Some Livestrong Donors Want Money Back After Lance Armstrong Doping Scandal

Some Livestrong Donors Want Money Back

UPDATE 10/22/2012: Lance Armstrong was stripped of his seven Tour de France titles and banned for life from cycling, the International Cycling Union said on Monday, Reuters reports.

Though Lance Armstrong has stepped down as chairman of Livestrong, some donors say it’s not enough of a concession and want their money back.

The disgraced cyclist gave up his prominent role Wednesday at the organization he founded to support cancer patients amid an escalating doping scandal. While the testicular cancer survivor said he’s separated from the nonprofit to spare it from having to deal with any “negative effects” of his controversy, some supporters are still fuming and want their charity dollars returned.

"The charity was established and publicized and got their funds based on a fraud," Michael Birdsong, a longtime Livestrong supporter, told CNN.

Birdsong got involved with the organization after his wife, who is an avid cyclist, was diagnosed with breast cancer. Together, the couple donated $50,000, helped raise another $150,000 and defended Armstrong’s reputation up until a massive U.S. Anti-Doping Agency report detailed allegations of his using performance-enhancing drugs and coercing his teammates to do the same.

"The whole thing is founded on a lie. The guy cheated, and he forced other people to cheat,” Birdsong told CNN. “I would like my money back. We donated under false pretenses."

But as Livestrong rang in its 15th anniversary on Friday night, the seven-time Tour de France winner, who has recently lost major sponsorships –- including Nike and Anheuser-Busch -- didn’t directly address the drug charges. However, he did encourage the crowd to stand with the nonprofit that has raised $500 million.

"I am ... truly humbled by your support," Armstrong said after receiving a standing ovation at the organization's gala, according to the AP. "It's been an interesting couple of weeks. It's been a difficult couple of weeks for me and my family, my friends and this foundation."

Armstrong, who will stay on as a board member at Livestrong, reminded the audience at the nonprofit’s gala that there are still 28 million people worldwide living with cancer and urged the crowd to keep fighting for sufferers and survivors.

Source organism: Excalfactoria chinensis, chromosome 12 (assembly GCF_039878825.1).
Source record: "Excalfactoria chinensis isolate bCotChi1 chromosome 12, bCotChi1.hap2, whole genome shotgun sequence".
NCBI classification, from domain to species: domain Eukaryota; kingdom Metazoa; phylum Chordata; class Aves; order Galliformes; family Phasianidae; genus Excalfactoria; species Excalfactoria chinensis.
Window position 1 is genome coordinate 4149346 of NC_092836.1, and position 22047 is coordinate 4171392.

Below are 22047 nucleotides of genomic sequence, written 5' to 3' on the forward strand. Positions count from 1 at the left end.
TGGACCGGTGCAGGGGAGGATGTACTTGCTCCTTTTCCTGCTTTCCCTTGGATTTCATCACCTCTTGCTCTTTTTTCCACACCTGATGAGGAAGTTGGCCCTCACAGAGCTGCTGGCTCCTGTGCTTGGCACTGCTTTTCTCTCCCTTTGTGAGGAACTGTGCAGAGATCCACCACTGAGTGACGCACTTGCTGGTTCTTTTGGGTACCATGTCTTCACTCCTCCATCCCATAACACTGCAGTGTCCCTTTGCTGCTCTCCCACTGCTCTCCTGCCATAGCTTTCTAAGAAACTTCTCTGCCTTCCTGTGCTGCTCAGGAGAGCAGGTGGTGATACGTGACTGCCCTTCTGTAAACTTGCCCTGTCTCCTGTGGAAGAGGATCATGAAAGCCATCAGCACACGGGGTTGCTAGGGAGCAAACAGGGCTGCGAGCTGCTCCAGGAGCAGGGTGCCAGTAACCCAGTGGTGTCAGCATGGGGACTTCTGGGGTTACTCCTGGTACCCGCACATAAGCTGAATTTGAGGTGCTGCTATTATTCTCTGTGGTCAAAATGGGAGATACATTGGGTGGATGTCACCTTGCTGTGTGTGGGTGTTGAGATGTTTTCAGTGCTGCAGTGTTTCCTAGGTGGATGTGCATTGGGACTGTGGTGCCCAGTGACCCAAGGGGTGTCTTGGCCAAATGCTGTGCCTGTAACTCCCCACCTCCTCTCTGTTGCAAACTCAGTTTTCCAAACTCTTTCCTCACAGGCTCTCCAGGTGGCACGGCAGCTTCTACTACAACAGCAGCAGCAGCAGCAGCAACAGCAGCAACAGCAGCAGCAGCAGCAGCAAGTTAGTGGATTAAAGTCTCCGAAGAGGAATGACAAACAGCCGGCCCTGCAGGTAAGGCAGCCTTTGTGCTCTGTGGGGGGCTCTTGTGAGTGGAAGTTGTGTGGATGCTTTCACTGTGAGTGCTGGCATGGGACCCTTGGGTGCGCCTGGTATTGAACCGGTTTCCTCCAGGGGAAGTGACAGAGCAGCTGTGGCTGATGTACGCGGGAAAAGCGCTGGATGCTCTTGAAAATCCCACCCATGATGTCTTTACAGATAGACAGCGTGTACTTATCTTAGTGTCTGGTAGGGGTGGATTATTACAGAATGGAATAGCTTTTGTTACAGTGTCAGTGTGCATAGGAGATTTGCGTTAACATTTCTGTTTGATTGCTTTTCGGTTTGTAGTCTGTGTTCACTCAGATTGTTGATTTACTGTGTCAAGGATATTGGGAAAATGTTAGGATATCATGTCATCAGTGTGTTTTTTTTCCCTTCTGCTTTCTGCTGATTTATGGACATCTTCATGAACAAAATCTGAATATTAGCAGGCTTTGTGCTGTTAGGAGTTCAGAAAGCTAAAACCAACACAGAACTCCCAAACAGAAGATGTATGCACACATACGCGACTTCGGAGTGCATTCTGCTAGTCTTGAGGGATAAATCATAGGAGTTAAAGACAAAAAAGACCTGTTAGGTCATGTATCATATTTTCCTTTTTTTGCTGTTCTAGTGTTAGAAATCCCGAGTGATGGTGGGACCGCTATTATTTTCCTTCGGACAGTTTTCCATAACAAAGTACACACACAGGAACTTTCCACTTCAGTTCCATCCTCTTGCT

While some donors, like Birdsong, feel as though they’ve been burned by the organization that raises cancer awareness and offers support to cancer patients, experts say that the organization will likely survive.

"People remain aligned to the cause and the mission without being solely aligned to Lance Armstrong," Marian Stern, a philanthropy consultant and head of Projects in Philanthropy, told the Daily Beast.

And though it remains to be seen how the fallout will affect donations in the long term, as of now it appears that Livestrong is actually faring quite well.

Within 24 hours of Armstrong’s declaration in August that he would stop fighting the USADA’s charges, a statement that meant that he would accept losing his titles and a lifelong cycling ban, the organization saw unsolicited donations climb nearly 25 times from the day before.

The organization hopes that by continuing to distinguish the nonprofit’s mission from Armstrong’s troubles it will be able to motivate its supporters to remain involved.

"We're proud of our history and we're excited to celebrate,” Doug Ulman, Livestrong president and chief executive told the AP. “We've heard from so many grass-roots supporters, program partners, corporate partners and a lot of them are doubling down, saying they are going to come back even stronger in 2013.”

Lance Armstrong, Floyd Landis

PHOTOS: Lance Armstrong

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